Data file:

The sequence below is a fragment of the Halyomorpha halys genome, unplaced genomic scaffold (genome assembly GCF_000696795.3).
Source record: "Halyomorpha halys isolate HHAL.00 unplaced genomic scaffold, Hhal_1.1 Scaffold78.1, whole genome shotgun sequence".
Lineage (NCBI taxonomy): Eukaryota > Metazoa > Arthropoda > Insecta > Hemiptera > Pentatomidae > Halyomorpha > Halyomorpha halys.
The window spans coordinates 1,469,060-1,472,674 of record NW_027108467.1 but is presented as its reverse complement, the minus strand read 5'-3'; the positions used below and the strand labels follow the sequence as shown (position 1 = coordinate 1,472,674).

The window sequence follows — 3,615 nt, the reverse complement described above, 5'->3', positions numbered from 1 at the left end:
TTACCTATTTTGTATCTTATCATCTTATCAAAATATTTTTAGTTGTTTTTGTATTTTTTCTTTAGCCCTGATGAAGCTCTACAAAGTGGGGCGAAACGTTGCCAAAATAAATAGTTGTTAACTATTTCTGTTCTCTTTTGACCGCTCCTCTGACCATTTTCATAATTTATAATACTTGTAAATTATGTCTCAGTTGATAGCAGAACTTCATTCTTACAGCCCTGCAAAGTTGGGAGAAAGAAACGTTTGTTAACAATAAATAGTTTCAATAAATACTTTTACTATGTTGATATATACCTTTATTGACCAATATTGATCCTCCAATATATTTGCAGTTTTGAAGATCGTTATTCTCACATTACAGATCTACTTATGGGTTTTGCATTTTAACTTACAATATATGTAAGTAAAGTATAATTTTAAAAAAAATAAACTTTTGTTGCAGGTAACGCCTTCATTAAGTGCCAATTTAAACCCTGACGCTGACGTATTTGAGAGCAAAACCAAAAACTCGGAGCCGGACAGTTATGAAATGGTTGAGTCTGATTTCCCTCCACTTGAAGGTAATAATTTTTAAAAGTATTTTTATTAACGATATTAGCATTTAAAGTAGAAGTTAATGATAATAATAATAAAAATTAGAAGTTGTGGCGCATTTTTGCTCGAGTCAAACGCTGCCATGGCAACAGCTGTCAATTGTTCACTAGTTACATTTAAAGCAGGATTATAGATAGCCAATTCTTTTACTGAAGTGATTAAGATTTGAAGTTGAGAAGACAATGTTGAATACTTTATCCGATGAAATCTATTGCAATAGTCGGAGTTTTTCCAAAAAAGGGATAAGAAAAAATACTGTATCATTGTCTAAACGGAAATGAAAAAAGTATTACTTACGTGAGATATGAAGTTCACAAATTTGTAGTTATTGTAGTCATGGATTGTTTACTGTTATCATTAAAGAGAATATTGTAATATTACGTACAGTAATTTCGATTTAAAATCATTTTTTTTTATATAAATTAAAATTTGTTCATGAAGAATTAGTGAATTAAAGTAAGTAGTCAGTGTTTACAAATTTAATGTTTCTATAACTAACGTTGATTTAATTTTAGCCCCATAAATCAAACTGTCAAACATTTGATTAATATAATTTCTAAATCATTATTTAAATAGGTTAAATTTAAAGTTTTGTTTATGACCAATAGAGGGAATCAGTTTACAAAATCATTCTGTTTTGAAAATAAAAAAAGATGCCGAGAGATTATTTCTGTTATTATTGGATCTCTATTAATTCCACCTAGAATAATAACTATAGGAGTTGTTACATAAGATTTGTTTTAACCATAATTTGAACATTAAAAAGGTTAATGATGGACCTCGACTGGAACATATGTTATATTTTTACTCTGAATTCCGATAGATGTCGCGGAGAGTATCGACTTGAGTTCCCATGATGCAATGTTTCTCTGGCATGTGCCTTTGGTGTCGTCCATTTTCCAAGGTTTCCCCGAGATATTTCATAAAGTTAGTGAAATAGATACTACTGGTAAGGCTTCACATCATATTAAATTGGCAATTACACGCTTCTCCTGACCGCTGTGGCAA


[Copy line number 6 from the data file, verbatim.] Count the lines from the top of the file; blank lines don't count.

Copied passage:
TTACCTATTTTGTATCTTATCATCTTATCAAAATATTTTTAGTTGTTTTTGTATTTTTTCTTTAGCCCTGATGAAGCTCTACAAAGTGGGGCGAAACGTTGCCAAAATAAATAGTTGTTAACTATTTCTGTTCTCTTTTGACCGCTCCTCTGACCATTTTCATAATTTATAATACTTGTAAATTATGTCTCAGTTGATAGCAGAACTTCATTCTTACAGCCCTGCAAAGTTGGGAGAAAGAAACGTTTGTTAACAATAAATAGTTTCAATAAATACTTTTACTATGTTGATATATACCTTTATTGACCAATATTGATCCTCCAATATATTTGCAGTTTTGAAGATCGTTATTCTCACATTACAGATCTACTTATGGGTTTTGCATTTTAACTTACAATATATGTAAGTAAAGTATAATTTTAAAAAAAATAAACTTTTGTTGCAGGTAACGCCTTCATTAAGTGCCAATTTAAACCCTGACGCTGACGTATTTGAGAGCAAAACCAAAAACTCGGAGCCGGACAGTTATGAAATGGTTGAGTCTGATTTCCCTCCACTTGAAGGTAATAATTTTTAAAAGTATTTTTATTAACGATATTAGCATTTAAAGTAGAAGTTAATGATAATAATAATAAAAATTAGAAGTTGTGGCGCATTTTTGCTCGAGTCAAACGCTGCCATGGCAACAGCTGTCAATTGTTCACTAGTTACATTTAAAGCAGGATTATAGATAGCCAATTCTTTTACTGAAGTGATTAAGATTTGAAGTTGAGAAGACAATGTTGAATACTTTATCCGATGAAATCTATTGCAATAGTCGGAGTTTTTCCAAAAAAGGGATAAGAAAAAATACTGTATCATTGTCTAAACGGAAATGAAAAAAGTATTACTTACGTGAGATATGAAGTTCACAAATTTGTAGTTATTGTAGTCATGGATTGTTTACTGTTATCATTAAAGAGAATATTGTAATATTACGTACAGTAATTTCGATTTAAAATCATTTTTTTTTATATAAATTAAAATTTGTTCATGAAGAATTAGTGAATTAAAGTAAGTAGTCAGTGTTTACAAATTTAATGTTTCTATAACTAACGTTGATTTAATTTTAGCCCCATAAATCAAACTGTCAAACATTTGATTAATATAATTTCTAAATCATTATTTAAATAGGTTAAATTTAAAGTTTTGTTTATGACCAATAGAGGGAATCAGTTTACAAAATCATTCTGTTTTGAAAATAAAAAAAGATGCCGAGAGATTATTTCTGTTATTATTGGATCTCTATTAATTCCACCTAGAATAATAACTATAGGAGTTGTTACATAAGATTTGTTTTAACCATAATTTGAACATTAAAAAGGTTAATGATGGACCTCGACTGGAACATATGTTATATTTTTACTCTGAATTCCGATAGATGTCGCGGAGAGTATCGACTTGAGTTCCCATGATGCAATGTTTCTCTGGCATGTGCCTTTGGTGTCGTCCATTTTCCAAGGTTTCCCCGAGATATTTCATAAAGTTAGTGAAATAGATACTACTGGTAAGGCTTCACATCATATTAAATTGGCAATTACACGCTTCTCCTGACCGCTGTGGCAA